Like Springfree Trampolines, they are built with premium materials to ensure longevity.   

Key Insight: Springfree offers essential, high-quality accessories that can make your trampoline safer and more fun.  

Vuly 

Vuly offers nine trampoline accessories, including:  

  • Basketball Set  
  • Tent Wall + Shade  
  • Tent Wall  
  • Shade Cover  
  • Thunder Pro Wheels  
  • Water Mister  
  • Leveller  
  • Anchor Kit  
  • Ladder  

Photo courtesy of Air Trampolines. 

*The ladder and anchor kit are for their Ultra and Lift 2 Trampolines only. 

Key Insight: Vuly includes all the major trampoline accessory offerings in its catalog, allowing customers to add more fun/safety to their trampoline.  

The Winner?   

Vuly. 

There’s a lot of overlap between Springfree and Vuly on accessories, but Vuly has a cheaper Basketball Set and a Water Mister, which Springfree doesn’t have.  

Springfree Trampoline vs. Vuly Price Comparison 

You’ve seen how Springfree and Vuly compare on safety, quality/longevity, bounce, design/size, installation, maintenance and accessories.   

But what about the cost?   

Since trampoline cost is typically one of the deciding factors for a trampoline, let’s look at the prices of each company’s catalog:   

Springfree   

Vuly  

  • Ultra - $949 (L, 12 ft) and $1,049 (XL, 14 ft) 
  • Lift 2 - $999 (M, 10 ft), $1,149 (12 ft, L), $1,299 (14 ft, XL) 
  • Thunder - $1,299 (12 ft, L), $1,499 (14 ft, XL) 
  • Thunder Pro - $2,099 (14 ft, L), $2,399 (16 ft, XL) 

The two key points here?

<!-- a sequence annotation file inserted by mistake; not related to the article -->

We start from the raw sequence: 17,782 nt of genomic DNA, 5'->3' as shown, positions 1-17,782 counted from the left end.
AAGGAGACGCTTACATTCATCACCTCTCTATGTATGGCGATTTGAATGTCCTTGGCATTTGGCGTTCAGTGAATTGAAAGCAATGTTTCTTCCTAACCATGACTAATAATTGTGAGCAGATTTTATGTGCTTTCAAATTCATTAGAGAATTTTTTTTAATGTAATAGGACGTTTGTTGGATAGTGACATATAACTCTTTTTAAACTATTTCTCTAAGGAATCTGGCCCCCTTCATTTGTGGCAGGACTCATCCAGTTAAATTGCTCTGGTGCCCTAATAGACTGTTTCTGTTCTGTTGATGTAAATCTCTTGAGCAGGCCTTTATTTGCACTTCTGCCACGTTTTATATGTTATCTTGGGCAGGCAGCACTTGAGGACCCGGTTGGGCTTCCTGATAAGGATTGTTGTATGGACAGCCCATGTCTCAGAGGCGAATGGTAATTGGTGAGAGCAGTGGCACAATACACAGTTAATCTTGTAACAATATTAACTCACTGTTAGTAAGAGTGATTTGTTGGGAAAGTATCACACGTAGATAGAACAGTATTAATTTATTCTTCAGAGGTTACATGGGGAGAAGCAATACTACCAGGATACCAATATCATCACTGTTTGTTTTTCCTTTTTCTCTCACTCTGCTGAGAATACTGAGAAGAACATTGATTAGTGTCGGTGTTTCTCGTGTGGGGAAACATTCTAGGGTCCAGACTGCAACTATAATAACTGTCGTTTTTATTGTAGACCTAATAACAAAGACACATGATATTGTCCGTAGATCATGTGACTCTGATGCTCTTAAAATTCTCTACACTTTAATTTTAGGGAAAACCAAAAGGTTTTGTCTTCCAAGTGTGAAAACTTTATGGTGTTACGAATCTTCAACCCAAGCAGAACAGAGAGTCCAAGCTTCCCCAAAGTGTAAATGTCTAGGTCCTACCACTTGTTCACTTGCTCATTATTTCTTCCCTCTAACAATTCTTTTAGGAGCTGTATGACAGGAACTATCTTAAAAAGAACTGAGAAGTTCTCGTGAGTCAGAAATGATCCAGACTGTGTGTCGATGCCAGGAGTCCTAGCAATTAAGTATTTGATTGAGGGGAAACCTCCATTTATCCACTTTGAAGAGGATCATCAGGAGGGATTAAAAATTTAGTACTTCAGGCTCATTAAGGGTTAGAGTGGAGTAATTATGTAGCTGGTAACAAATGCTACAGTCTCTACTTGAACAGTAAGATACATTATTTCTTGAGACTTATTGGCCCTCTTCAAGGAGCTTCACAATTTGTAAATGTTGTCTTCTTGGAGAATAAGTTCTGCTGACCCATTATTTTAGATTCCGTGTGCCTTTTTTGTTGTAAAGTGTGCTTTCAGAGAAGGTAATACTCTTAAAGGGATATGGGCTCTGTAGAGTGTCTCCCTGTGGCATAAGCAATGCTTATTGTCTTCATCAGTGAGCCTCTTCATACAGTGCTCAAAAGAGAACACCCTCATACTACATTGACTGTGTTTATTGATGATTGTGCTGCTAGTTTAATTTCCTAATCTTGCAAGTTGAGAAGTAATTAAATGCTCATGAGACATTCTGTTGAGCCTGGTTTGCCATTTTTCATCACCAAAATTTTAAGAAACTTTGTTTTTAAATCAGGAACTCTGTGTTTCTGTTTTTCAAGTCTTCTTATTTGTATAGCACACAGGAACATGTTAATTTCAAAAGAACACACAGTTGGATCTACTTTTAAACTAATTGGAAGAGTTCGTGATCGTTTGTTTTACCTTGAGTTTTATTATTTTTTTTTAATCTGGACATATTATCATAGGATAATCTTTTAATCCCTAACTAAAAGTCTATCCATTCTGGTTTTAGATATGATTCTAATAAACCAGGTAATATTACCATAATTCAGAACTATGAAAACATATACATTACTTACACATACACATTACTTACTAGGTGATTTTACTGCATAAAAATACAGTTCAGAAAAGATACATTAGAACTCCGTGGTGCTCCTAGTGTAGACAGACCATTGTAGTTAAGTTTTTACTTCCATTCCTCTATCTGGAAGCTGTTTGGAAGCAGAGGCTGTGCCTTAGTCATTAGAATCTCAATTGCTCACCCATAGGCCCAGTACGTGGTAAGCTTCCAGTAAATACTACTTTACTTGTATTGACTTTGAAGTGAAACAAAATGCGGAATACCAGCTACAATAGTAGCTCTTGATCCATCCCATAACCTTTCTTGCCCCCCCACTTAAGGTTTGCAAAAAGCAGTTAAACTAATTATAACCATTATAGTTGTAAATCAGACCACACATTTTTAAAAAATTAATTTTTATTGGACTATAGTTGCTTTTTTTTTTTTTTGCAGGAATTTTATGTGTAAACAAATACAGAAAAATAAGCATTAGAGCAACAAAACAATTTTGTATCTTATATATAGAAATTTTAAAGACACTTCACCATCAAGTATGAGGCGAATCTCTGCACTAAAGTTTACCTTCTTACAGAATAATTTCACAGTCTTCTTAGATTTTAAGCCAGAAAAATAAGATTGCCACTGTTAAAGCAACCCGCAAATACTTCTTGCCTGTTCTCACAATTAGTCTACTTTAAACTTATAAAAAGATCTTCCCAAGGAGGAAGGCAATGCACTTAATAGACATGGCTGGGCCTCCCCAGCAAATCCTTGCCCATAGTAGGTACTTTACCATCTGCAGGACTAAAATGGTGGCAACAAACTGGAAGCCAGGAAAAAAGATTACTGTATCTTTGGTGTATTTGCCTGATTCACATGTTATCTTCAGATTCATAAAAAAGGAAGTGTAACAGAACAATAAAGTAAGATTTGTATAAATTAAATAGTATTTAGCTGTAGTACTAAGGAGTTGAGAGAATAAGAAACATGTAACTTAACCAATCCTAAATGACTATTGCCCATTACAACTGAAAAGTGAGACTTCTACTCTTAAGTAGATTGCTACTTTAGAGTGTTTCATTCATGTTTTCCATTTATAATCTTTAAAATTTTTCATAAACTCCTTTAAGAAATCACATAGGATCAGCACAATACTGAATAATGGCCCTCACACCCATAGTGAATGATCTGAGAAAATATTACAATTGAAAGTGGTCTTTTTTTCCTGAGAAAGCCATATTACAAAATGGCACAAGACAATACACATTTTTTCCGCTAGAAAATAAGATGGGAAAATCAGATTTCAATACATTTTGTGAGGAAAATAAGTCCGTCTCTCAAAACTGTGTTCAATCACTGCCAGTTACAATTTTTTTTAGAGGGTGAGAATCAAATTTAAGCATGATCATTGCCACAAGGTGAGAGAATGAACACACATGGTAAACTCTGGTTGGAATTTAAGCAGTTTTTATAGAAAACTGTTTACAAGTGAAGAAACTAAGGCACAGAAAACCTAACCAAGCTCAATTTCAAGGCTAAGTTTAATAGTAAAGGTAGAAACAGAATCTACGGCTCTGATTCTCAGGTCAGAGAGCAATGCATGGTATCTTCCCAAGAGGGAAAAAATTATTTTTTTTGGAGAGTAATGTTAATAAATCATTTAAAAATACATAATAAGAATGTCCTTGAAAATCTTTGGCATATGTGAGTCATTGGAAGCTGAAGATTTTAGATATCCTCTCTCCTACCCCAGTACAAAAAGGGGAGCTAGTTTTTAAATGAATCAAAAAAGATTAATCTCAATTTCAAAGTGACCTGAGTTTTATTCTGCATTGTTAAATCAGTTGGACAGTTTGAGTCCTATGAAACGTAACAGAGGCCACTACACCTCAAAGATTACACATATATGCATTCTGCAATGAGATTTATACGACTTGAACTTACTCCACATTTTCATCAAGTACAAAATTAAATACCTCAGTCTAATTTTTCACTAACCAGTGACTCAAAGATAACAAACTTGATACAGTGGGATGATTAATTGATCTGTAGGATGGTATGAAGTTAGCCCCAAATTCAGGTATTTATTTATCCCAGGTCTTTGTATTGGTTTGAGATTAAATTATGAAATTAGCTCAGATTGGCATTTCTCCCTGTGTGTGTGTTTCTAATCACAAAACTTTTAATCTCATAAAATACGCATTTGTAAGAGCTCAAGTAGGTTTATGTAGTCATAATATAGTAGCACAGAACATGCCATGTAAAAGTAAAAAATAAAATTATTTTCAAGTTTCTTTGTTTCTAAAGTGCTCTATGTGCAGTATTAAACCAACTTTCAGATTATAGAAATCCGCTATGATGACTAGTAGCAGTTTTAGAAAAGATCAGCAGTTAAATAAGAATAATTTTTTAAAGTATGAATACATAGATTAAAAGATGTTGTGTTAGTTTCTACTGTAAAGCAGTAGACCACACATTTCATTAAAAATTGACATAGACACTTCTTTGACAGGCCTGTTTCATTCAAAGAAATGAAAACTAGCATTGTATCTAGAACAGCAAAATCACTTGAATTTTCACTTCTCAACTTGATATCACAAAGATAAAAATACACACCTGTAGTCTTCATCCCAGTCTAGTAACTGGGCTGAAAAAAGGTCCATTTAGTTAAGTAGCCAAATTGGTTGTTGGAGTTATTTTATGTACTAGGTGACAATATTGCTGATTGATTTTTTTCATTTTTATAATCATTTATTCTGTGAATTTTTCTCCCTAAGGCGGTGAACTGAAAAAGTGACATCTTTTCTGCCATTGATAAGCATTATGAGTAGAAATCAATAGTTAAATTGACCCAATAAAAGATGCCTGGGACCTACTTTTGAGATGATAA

1. Both companies are on the expensive side. 

2. They offer similar price ranges.  

Since the price differences are minimal (excluding the Springfree Jumbo Oval Trampoline), cost will likely not be the deciding factor for you.  

Instead, it should be about which trampoline has the features that best suit your family’s needs.  

Which begs the question…  

Which Trampoline Brand Is Best for You?   

The Springfree vs. Vuly argument is a close one in a lot of respects.  

 Here are the main takeaways from this comparison:  

  • Springfree edges Vuly out in safety, quality/longevity, bounce, design/size, and less maintenance.  
  • Vuly bests Springfree in ease of installation and available accessories.  
  • Both Springfree and Vuly offer high-quality trampolines for similar prices.  

Springfree objectively has safer, higher-quality and longer-lasting trampolines.   

The long-term value and safety guarantees that Springfree offers are why they are considered the premier trampoline brand.  

However, that doesn’t mean a Springfree is always the right answer.  

Each company offers unique features. 

If you prefer traditional spring-based trampolines or Vuly’s hourglass, leaf-spring design, then a Vuly Trampoline would be a better fit.   

Ultimately, it’s up to you to decide which trampoline to go with.   

We hope that you now feel empowered to make that decision with confidence!  

If you want to see another brand comparison, check out our expert analysis on Springfree vs. ACON.